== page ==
Inspired from enzymatic cascade reactions found in nature, Sharma Lab researchers are developing catalytic cascade reactions, which are innovative tools for synthesizing value-added chemicals with high efficiency, selectivity and atom economy.
HANK JENKINS SMITH (POLITICAL SCIENCE)
$40,000 - SANDIA LABORATORIES

ANALYSIS OF PUBLIC PERCEPTIONS AND PREFERENCES FOR NUCLEAR SECURITY PROGRAMS AND POLICIES: 2017

This research is aimed at understanding Americans’ views on nuclear security and related issues of relevance to the goals of reducing global nuclear dangers and pursuing global nuclear strategic stability. For over a decade, OU has maintained a unique program for the collection of systematic, nationwide surveys of public and elite perceptions of nuclear security concerns, issues and options. Using data from these surveys, OU researchers will evaluate the manner in which U.S. residents’ views have evolved on matters of nuclear security, including nuclear conflict, deterrence and international efforts to reduce the risk of nuclear conflict.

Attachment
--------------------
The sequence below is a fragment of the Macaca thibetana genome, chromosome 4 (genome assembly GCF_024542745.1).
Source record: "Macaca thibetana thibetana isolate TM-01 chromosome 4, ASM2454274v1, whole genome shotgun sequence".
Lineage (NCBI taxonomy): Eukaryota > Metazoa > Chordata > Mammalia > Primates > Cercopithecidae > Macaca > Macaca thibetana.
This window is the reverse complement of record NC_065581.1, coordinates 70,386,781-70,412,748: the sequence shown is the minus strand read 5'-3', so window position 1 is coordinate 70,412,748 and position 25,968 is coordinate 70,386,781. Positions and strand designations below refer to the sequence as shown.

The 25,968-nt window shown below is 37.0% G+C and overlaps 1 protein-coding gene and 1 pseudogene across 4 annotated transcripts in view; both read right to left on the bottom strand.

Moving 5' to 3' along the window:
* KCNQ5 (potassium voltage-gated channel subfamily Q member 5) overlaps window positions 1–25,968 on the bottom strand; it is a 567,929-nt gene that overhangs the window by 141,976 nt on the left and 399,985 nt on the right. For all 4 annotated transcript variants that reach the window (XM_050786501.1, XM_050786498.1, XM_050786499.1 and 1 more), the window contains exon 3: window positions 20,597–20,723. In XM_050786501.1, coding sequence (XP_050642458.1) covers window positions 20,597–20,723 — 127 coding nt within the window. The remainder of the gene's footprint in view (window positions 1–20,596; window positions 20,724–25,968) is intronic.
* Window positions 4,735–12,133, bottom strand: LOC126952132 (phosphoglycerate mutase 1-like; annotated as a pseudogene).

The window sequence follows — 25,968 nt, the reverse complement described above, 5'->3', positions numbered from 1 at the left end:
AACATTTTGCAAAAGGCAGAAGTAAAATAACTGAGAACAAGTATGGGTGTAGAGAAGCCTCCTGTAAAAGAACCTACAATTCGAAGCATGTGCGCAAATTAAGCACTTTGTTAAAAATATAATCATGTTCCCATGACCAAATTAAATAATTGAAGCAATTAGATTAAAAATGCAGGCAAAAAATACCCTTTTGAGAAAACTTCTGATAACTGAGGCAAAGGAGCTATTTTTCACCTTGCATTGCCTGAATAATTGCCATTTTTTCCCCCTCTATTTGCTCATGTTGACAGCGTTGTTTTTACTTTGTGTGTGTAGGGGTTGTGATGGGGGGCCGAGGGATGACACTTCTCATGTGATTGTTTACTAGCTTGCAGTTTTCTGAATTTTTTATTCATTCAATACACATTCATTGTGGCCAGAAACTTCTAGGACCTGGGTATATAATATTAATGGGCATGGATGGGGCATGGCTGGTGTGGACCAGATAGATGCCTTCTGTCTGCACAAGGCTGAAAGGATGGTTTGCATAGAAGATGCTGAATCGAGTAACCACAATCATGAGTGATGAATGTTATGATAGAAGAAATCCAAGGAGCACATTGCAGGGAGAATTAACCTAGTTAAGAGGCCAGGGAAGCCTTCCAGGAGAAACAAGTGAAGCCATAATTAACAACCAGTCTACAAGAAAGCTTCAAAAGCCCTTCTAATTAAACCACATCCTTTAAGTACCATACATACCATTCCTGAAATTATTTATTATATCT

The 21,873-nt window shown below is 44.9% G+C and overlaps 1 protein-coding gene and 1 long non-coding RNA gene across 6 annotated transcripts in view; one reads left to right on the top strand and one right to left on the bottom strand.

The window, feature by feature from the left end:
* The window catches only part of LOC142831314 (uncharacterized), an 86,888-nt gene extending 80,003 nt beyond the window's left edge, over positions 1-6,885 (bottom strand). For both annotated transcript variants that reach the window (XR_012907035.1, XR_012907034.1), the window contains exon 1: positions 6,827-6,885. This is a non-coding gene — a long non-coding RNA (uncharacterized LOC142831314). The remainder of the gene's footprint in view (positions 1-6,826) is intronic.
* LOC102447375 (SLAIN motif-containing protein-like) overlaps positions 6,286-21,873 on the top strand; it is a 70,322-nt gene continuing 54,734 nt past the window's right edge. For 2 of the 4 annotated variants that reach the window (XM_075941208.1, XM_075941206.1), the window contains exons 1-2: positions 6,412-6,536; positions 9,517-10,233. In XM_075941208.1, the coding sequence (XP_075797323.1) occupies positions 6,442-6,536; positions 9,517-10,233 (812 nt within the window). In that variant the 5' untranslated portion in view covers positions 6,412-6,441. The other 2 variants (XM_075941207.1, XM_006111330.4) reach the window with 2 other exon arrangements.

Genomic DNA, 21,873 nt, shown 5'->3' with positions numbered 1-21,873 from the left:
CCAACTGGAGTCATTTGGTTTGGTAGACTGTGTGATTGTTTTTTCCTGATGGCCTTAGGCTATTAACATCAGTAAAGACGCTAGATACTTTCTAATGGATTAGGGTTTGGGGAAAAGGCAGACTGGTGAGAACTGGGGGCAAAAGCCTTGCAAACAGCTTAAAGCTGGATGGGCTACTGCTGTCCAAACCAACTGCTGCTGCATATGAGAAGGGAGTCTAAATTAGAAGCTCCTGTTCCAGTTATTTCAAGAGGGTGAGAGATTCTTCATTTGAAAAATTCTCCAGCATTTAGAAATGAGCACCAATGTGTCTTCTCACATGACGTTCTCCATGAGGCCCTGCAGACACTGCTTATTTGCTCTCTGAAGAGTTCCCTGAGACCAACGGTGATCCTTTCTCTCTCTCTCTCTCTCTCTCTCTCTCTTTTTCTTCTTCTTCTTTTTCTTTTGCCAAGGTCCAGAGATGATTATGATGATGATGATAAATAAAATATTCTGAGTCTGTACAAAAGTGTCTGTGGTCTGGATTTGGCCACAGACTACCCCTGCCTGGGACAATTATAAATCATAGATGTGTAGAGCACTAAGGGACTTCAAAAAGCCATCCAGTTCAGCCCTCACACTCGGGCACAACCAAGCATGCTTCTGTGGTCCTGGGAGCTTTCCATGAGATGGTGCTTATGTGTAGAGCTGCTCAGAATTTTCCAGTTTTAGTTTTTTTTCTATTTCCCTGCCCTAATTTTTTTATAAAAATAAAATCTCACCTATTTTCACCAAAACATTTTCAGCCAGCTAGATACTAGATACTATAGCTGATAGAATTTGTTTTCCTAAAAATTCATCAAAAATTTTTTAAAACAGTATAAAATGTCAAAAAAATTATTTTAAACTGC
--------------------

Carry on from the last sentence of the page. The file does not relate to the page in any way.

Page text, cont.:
IN THE NEWS
SOONER MAGAZINE FEATURES BILL ENDRES
Assistant professor of English Bill Endres was featured in Sooner Magazine . He is one of a few scholars using digital technology to document and share ancient manuscripts. Endres’ 3-D images have made it possible for people worldwide to experience the St. Chad Gospels.
DOUG GAFFIN RESEARCH HIGHLIGHTED BY THE NEW YORK TIMES